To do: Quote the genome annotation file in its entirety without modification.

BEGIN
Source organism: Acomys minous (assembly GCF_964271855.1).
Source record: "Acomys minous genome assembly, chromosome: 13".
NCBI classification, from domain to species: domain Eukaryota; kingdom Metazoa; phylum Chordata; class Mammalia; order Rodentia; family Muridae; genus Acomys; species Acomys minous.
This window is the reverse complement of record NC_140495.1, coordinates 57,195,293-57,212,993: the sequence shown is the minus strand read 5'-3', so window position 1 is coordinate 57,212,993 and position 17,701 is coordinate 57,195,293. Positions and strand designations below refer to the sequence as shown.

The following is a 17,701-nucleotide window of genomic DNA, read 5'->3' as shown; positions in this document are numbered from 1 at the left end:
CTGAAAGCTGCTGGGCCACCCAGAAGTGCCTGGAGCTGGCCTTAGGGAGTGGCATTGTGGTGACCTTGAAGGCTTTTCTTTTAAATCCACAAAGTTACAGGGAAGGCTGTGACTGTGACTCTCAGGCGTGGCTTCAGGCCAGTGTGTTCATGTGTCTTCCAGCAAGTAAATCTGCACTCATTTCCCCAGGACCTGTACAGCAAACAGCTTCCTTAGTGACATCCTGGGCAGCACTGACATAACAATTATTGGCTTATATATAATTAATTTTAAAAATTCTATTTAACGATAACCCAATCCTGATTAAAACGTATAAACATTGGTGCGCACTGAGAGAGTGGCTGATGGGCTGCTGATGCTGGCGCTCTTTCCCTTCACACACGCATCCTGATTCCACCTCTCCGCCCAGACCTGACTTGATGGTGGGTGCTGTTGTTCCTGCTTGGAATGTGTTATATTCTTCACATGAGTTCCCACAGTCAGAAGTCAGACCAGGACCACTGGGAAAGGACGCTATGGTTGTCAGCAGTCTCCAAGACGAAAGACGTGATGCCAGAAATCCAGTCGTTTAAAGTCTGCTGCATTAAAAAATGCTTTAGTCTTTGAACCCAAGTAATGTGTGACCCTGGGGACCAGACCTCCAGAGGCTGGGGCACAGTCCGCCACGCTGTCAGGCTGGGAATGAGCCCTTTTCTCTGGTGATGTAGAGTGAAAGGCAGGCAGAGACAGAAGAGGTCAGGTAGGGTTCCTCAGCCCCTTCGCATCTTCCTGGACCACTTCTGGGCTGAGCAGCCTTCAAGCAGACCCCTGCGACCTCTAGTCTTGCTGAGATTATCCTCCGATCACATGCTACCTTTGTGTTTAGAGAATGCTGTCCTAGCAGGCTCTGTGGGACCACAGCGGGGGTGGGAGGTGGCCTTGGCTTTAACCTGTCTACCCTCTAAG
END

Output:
Source organism: Acomys minous (assembly GCF_964271855.1).
Source record: "Acomys minous genome assembly, chromosome: 13".
NCBI classification, from domain to species: domain Eukaryota; kingdom Metazoa; phylum Chordata; class Mammalia; order Rodentia; family Muridae; genus Acomys; species Acomys minous.
This window is the reverse complement of record NC_140495.1, coordinates 57,195,293-57,212,993: the sequence shown is the minus strand read 5'-3', so window position 1 is coordinate 57,212,993 and position 17,701 is coordinate 57,195,293. Positions and strand designations below refer to the sequence as shown.

The following is a 17,701-nucleotide window of genomic DNA, read 5'->3' as shown; positions in this document are numbered from 1 at the left end:
CTGAAAGCTGCTGGGCCACCCAGAAGTGCCTGGAGCTGGCCTTAGGGAGTGGCATTGTGGTGACCTTGAAGGCTTTTCTTTTAAATCCACAAAGTTACAGGGAAGGCTGTGACTGTGACTCTCAGGCGTGGCTTCAGGCCAGTGTGTTCATGTGTCTTCCAGCAAGTAAATCTGCACTCATTTCCCCAGGACCTGTACAGCAAACAGCTTCCTTAGTGACATCCTGGGCAGCACTGACATAACAATTATTGGCTTATATATAATTAATTTTAAAAATTCTATTTAACGATAACCCAATCCTGATTAAAACGTATAAACATTGGTGCGCACTGAGAGAGTGGCTGATGGGCTGCTGATGCTGGCGCTCTTTCCCTTCACACACGCATCCTGATTCCACCTCTCCGCCCAGACCTGACTTGATGGTGGGTGCTGTTGTTCCTGCTTGGAATGTGTTATATTCTTCACATGAGTTCCCACAGTCAGAAGTCAGACCAGGACCACTGGGAAAGGACGCTATGGTTGTCAGCAGTCTCCAAGACGAAAGACGTGATGCCAGAAATCCAGTCGTTTAAAGTCTGCTGCATTAAAAAATGCTTTAGTCTTTGAACCCAAGTAATGTGTGACCCTGGGGACCAGACCTCCAGAGGCTGGGGCACAGTCCGCCACGCTGTCAGGCTGGGAATGAGCCCTTTTCTCTGGTGATGTAGAGTGAAAGGCAGGCAGAGACAGAAGAGGTCAGGTAGGGTTCCTCAGCCCCTTCGCATCTTCCTGGACCACTTCTGGGCTGAGCAGCCTTCAAGCAGACCCCTGCGACCTCTAGTCTTGCTGAGATTATCCTCCGATCACATGCTACCTTTGTGTTTAGAGAATGCTGTCCTAGCAGGCTCTGTGGGACCACAGCGGGGGTGGGAGGTGGCCTTGGCTTTAACCTGTCTACCCTCTAAG